It is the first of July.
I don't know where you are now. I don't know you Suheir, but July brought you to me. You and July and Darwish and all the poems are entangled together in this intricate complex system of a month ending and another one beginning. A month that marks a fair division, a month of heat and restlessness.
I think I wanted to spend the first of July in bed.
I remembered your poem yesterday and I listen to it. I listen to the softness of the sheets and the rhythm of your words and I try to recall the beat of past days. I listen to your voice and I feel the weight of the 7th month of this holy year: it has arrived. And I think, Suheir, I wanted to spend it in bed reading Darwish.
I'm not as humanitarian as you are. I'm a bit more self-centered than that. A piece of the world is falling at the moment I am writing this, and another piece will fall at the moment I will post this to the universe and yet I can't see beyond the four corners of the bed I wanted to be in.
We get so involved, that's the problem maybe. We get so involved with ourselves that the pain of loss is much more than we can take. It pains us and moves our core. At this very moment someone is sharing pictures of Khaled Said's mother and her opinion of our new president. At this moment, dozens are being killed in Syria in the same recklessness in which I spend money and minutes as if there is a surplus of them. This hot morning in July, someone is waking up to the inerasable pain of having lost someone in the past year and a half and the knowledge that they will never see them again.
I hear their names sometimes Suheir and I go past their faces to that moment, a few days after they were killed, when I first heard it. It was said so smoothly, so honestly, a fluid confession of a fact, that I didn't believe it. I was not sure.
And here I am, at the beginning of July thinking of myself again. And thinking of how I would've loved to spend the first of July together in bed.
Just as I would've loved that no one dies. I would've loved to have spent the day with him.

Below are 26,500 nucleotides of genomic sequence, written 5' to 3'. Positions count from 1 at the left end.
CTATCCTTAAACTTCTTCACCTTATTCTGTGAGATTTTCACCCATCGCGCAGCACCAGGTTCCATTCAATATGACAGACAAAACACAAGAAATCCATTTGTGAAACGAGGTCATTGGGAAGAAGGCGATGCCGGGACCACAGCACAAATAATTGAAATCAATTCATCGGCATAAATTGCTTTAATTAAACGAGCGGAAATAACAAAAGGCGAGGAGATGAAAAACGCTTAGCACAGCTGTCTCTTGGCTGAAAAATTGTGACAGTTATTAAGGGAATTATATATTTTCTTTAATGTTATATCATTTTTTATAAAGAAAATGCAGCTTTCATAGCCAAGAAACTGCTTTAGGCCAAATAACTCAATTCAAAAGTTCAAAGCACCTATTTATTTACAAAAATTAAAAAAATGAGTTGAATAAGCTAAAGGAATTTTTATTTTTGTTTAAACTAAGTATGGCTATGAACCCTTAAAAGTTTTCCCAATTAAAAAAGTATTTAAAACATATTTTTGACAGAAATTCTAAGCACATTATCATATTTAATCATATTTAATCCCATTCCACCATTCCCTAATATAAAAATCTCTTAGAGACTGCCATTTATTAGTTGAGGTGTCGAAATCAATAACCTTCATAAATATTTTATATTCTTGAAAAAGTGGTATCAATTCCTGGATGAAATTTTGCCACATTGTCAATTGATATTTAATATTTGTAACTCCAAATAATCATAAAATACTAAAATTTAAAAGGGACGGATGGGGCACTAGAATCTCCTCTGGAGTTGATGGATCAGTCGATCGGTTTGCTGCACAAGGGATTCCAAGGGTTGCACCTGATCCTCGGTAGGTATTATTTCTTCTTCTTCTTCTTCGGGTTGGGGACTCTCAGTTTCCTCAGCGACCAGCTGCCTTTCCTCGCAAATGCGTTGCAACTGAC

Your poem's softness makes me think of the craft of poetry. The way you say Darwish in your interviews, the way his poems make their way into yours. I read your poem about July and I remember the days I spent celebrating with my grandmother a day I had no idea what it stood for. Another nation's liberation. I liked the hotdogs. Root beer. And this July, of this holy year, is the first to pass me as I know its other name: Tammuuz.
In Arabic, we love double letters.
Night spills from bodies, Suheir.
It could be about any two lovers, couldn't it? It could be about the lovers in your poem, spending another nation's liberation day in between the sheets, scared of treading on an old buried mine. It could be about us, him and me. It could be about what was said, what wasn't. Do you think he read it? Do you think he is reading it today?
I don't know how to wrap up this letter to you which you will never get. If I ever meet you, this letter will not come up. It will not be part of our first meeting. But we will talk of poems. Your poems, the earth, Darwish lines, and trees Suheir. We will speak of trees.
Today as I walked by the Nile early in the morning, there was a man sweeping. It was early but the heat was sweating already. This man's brown figure was bent over a broom; it was very wide. Again and again he pushed what I came to see as wilted flower petals from a tree much taller than us.
A man stood near him monitoring his meticulous aggression against those leaves whom the heat had already lumped up.
I passed, lighter in weight but heavy with other things, I passed the sweeping Suheir. Now, at this moment as I remember the smell of flowers as I passed, I hold a grudge against memory for remembering.
But we haven’t spent the first of July together. We're spending it there between lines of Darwish's poems, oblivious of your poem because his poem speaks more to our pain. I told you earlier; I'm a bit more self-centered than you are.
Double letters are more intense. The smell in my memory which has gone into my blood through my pores is not of jasmine, but of roses. It is because of it that sometimes I feel I cry rosewater.
I need to stop writing now. I always end up writing long letters. I will just end it with a memory that didn't happen. Reading Darwish to him on a bed – maybe a few rose petals. And a poem.
let us begin a month
on paper which is not lined
so we can tattoo both
and beneath it
lest we forget
we could not begin
Thank you for listening. Thank you for the poems, they are light.
I'll see you around Suheir. I'll see you around.
Peace and love,